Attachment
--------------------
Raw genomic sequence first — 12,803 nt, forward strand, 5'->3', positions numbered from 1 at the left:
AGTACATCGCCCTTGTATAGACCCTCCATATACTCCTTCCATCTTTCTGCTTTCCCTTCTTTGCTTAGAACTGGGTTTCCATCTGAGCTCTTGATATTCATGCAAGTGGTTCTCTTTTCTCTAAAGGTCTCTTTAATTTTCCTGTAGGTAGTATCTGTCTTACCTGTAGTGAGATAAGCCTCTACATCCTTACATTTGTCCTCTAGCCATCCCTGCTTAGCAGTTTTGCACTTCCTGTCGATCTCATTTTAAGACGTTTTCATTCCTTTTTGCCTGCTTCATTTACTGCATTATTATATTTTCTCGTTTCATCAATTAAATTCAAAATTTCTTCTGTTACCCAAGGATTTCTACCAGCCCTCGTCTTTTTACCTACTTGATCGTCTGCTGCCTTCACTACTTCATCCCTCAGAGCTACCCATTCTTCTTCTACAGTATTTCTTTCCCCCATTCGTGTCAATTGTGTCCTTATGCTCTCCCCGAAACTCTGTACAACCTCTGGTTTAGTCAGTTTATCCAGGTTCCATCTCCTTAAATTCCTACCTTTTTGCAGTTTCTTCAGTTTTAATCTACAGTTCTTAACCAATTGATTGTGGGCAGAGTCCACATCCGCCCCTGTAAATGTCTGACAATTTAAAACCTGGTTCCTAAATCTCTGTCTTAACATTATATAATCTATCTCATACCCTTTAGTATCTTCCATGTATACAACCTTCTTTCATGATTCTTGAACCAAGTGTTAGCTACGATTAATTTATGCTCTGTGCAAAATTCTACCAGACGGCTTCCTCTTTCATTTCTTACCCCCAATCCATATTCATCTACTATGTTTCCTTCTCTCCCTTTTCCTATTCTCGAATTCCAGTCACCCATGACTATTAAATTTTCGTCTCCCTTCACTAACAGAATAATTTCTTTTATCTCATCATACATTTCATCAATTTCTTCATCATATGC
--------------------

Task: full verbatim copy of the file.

Raw genomic sequence first — 12,803 nt, forward strand, 5'->3', positions numbered from 1 at the left:
AGTACATCGCCCTTGTATAGACCCTCCATATACTCCTTCCATCTTTCTGCTTTCCCTTCTTTGCTTAGAACTGGGTTTCCATCTGAGCTCTTGATATTCATGCAAGTGGTTCTCTTTTCTCTAAAGGTCTCTTTAATTTTCCTGTAGGTAGTATCTGTCTTACCTGTAGTGAGATAAGCCTCTACATCCTTACATTTGTCCTCTAGCCATCCCTGCTTAGCAGTTTTGCACTTCCTGTCGATCTCATTTTAAGACGTTTTCATTCCTTTTTGCCTGCTTCATTTACTGCATTATTATATTTTCTCGTTTCATCAATTAAATTCAAAATTTCTTCTGTTACCCAAGGATTTCTACCAGCCCTCGTCTTTTTACCTACTTGATCGTCTGCTGCCTTCACTACTTCATCCCTCAGAGCTACCCATTCTTCTTCTACAGTATTTCTTTCCCCCATTCGTGTCAATTGTGTCCTTATGCTCTCCCCGAAACTCTGTACAACCTCTGGTTTAGTCAGTTTATCCAGGTTCCATCTCCTTAAATTCCTACCTTTTTGCAGTTTCTTCAGTTTTAATCTACAGTTCTTAACCAATTGATTGTGGGCAGAGTCCACATCCGCCCCTGTAAATGTCTGACAATTTAAAACCTGGTTCCTAAATCTCTGTCTTAACATTATATAATCTATCTCATACCCTTTAGTATCTTCCATGTATACAACCTTCTTTCATGATTCTTGAACCAAGTGTTAGCTACGATTAATTTATGCTCTGTGCAAAATTCTACCAGACGGCTTCCTCTTTCATTTCTTACCCCCAATCCATATTCATCTACTATGTTTCCTTCTCTCCCTTTTCCTATTCTCGAATTCCAGTCACCCATGACTATTAAATTTTCGTCTCCCTTCACTAACAGAATAATTTCTTTTATCTCATCATACATTTCATCAATTTCTTCATCATATGC